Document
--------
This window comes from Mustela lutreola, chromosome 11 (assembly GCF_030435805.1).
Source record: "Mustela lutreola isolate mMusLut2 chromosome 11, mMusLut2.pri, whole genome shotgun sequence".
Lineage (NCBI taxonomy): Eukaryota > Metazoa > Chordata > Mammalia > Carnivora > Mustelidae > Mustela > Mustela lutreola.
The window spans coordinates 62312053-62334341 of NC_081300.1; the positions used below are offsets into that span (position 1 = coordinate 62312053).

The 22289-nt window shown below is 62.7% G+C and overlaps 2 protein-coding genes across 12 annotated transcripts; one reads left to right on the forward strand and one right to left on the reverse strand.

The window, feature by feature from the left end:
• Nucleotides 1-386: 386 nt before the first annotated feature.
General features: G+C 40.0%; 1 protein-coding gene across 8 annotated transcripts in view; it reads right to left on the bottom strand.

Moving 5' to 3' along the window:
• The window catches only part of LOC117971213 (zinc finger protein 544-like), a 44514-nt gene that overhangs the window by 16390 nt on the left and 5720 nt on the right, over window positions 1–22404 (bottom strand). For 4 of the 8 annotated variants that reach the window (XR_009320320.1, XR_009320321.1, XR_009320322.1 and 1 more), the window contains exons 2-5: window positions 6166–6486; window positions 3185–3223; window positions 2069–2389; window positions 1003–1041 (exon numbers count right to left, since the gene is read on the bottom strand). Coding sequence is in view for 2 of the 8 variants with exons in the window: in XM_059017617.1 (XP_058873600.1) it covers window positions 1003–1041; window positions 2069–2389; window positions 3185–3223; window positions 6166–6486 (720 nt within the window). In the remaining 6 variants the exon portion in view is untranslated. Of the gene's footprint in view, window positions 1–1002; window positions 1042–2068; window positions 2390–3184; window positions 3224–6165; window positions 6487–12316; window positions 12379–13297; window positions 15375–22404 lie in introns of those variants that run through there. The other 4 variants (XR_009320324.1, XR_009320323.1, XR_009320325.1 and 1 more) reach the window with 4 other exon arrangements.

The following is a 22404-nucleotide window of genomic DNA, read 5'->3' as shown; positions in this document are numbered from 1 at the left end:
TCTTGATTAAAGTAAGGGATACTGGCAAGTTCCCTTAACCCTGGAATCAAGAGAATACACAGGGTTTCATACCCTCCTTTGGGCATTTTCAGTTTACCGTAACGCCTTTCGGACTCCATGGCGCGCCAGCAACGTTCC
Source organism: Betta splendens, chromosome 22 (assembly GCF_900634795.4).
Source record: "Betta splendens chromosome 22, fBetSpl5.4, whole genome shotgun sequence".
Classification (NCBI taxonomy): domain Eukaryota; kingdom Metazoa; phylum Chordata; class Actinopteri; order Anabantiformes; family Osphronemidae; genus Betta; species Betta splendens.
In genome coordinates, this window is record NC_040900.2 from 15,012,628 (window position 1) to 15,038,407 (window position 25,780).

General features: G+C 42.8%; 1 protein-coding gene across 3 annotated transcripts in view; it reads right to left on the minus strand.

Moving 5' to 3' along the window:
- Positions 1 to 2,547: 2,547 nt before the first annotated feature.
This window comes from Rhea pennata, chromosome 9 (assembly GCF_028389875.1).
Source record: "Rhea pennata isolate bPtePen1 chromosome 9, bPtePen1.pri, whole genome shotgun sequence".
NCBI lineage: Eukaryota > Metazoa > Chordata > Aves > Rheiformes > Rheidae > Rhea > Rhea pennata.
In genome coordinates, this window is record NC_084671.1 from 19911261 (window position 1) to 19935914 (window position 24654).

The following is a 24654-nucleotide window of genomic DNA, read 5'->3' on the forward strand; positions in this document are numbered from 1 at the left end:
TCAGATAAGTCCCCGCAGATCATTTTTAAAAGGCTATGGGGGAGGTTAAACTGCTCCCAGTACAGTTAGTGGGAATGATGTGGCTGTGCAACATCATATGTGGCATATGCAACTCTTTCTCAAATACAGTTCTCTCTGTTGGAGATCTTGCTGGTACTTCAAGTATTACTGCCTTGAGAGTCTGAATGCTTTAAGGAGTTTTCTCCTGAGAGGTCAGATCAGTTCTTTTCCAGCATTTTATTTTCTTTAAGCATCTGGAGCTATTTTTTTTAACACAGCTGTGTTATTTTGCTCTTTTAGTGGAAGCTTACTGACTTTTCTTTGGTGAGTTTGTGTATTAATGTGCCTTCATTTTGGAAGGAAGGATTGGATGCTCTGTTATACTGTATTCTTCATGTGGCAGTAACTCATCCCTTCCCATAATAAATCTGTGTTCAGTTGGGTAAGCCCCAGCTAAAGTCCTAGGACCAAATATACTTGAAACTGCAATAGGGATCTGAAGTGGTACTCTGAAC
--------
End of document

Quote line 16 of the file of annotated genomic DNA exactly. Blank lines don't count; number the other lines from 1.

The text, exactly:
In genome coordinates, this window is record NC_040900.2 from 15,012,628 (window position 1) to 15,038,407 (window position 25,780).